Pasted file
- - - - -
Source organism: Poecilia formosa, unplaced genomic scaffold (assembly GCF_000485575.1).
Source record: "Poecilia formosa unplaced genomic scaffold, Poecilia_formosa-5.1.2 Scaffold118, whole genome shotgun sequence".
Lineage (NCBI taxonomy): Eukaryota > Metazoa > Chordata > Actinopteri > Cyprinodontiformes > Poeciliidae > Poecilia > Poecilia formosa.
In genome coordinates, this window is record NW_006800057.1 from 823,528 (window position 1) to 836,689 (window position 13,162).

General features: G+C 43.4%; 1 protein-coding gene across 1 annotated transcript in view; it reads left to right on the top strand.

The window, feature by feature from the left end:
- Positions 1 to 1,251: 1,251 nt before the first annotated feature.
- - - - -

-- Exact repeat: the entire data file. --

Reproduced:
Source organism: Poecilia formosa, unplaced genomic scaffold (assembly GCF_000485575.1).
Source record: "Poecilia formosa unplaced genomic scaffold, Poecilia_formosa-5.1.2 Scaffold118, whole genome shotgun sequence".
Lineage (NCBI taxonomy): Eukaryota > Metazoa > Chordata > Actinopteri > Cyprinodontiformes > Poeciliidae > Poecilia > Poecilia formosa.
In genome coordinates, this window is record NW_006800057.1 from 823,528 (window position 1) to 836,689 (window position 13,162).

General features: G+C 43.4%; 1 protein-coding gene across 1 annotated transcript in view; it reads left to right on the top strand.

The window, feature by feature from the left end:
- Positions 1 to 1,251: 1,251 nt before the first annotated feature.